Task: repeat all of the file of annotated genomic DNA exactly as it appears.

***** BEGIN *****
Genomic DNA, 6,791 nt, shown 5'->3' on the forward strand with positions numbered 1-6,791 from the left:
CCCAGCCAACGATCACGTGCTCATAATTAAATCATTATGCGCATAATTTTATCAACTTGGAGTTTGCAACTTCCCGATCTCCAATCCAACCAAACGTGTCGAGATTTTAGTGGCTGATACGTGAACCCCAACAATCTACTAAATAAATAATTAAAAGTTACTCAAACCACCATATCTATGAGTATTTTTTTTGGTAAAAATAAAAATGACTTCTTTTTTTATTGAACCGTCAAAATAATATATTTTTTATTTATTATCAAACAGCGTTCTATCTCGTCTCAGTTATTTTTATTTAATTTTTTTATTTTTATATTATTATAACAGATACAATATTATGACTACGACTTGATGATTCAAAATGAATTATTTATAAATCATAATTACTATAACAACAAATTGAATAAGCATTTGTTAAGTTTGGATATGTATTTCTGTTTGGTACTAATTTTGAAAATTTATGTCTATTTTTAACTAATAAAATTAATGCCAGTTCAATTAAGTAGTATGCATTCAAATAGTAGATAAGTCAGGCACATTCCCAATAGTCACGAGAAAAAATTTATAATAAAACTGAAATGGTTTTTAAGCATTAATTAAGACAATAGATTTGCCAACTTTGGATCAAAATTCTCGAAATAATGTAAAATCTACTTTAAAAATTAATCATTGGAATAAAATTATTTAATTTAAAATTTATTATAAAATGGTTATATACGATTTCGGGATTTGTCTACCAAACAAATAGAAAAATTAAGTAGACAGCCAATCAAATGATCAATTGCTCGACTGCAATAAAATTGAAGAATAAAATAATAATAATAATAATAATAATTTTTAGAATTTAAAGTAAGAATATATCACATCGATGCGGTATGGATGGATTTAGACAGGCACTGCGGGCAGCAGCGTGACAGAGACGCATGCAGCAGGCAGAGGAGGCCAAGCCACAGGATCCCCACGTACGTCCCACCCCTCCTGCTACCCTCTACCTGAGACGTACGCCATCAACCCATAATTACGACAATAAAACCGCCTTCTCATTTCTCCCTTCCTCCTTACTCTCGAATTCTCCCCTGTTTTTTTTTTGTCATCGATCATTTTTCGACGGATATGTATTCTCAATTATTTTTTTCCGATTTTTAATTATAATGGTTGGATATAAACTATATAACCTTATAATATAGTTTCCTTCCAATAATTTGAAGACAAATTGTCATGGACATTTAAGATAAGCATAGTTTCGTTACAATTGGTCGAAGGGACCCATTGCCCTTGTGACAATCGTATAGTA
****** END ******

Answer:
Genomic DNA, 6,791 nt, shown 5'->3' on the forward strand with positions numbered 1-6,791 from the left:
CCCAGCCAACGATCACGTGCTCATAATTAAATCATTATGCGCATAATTTTATCAACTTGGAGTTTGCAACTTCCCGATCTCCAATCCAACCAAACGTGTCGAGATTTTAGTGGCTGATACGTGAACCCCAACAATCTACTAAATAAATAATTAAAAGTTACTCAAACCACCATATCTATGAGTATTTTTTTTGGTAAAAATAAAAATGACTTCTTTTTTTATTGAACCGTCAAAATAATATATTTTTTATTTATTATCAAACAGCGTTCTATCTCGTCTCAGTTATTTTTATTTAATTTTTTTATTTTTATATTATTATAACAGATACAATATTATGACTACGACTTGATGATTCAAAATGAATTATTTATAAATCATAATTACTATAACAACAAATTGAATAAGCATTTGTTAAGTTTGGATATGTATTTCTGTTTGGTACTAATTTTGAAAATTTATGTCTATTTTTAACTAATAAAATTAATGCCAGTTCAATTAAGTAGTATGCATTCAAATAGTAGATAAGTCAGGCACATTCCCAATAGTCACGAGAAAAAATTTATAATAAAACTGAAATGGTTTTTAAGCATTAATTAAGACAATAGATTTGCCAACTTTGGATCAAAATTCTCGAAATAATGTAAAATCTACTTTAAAAATTAATCATTGGAATAAAATTATTTAATTTAAAATTTATTATAAAATGGTTATATACGATTTCGGGATTTGTCTACCAAACAAATAGAAAAATTAAGTAGACAGCCAATCAAATGATCAATTGCTCGACTGCAATAAAATTGAAGAATAAAATAATAATAATAATAATAATAATTTTTAGAATTTAAAGTAAGAATATATCACATCGATGCGGTATGGATGGATTTAGACAGGCACTGCGGGCAGCAGCGTGACAGAGACGCATGCAGCAGGCAGAGGAGGCCAAGCCACAGGATCCCCACGTACGTCCCACCCCTCCTGCTACCCTCTACCTGAGACGTACGCCATCAACCCATAATTACGACAATAAAACCGCCTTCTCATTTCTCCCTTCCTCCTTACTCTCGAATTCTCCCCTGTTTTTTTTTTGTCATCGATCATTTTTCGACGGATATGTATTCTCAATTATTTTTTTCCGATTTTTAATTATAATGGTTGGATATAAACTATATAACCTTATAATATAGTTTCCTTCCAATAATTTGAAGACAAATTGTCATGGACATTTAAGATAAGCATAGTTTCGTTACAATTGGTCGAAGGGACCCATTGCCCTTGTGACAATCGTATAGTA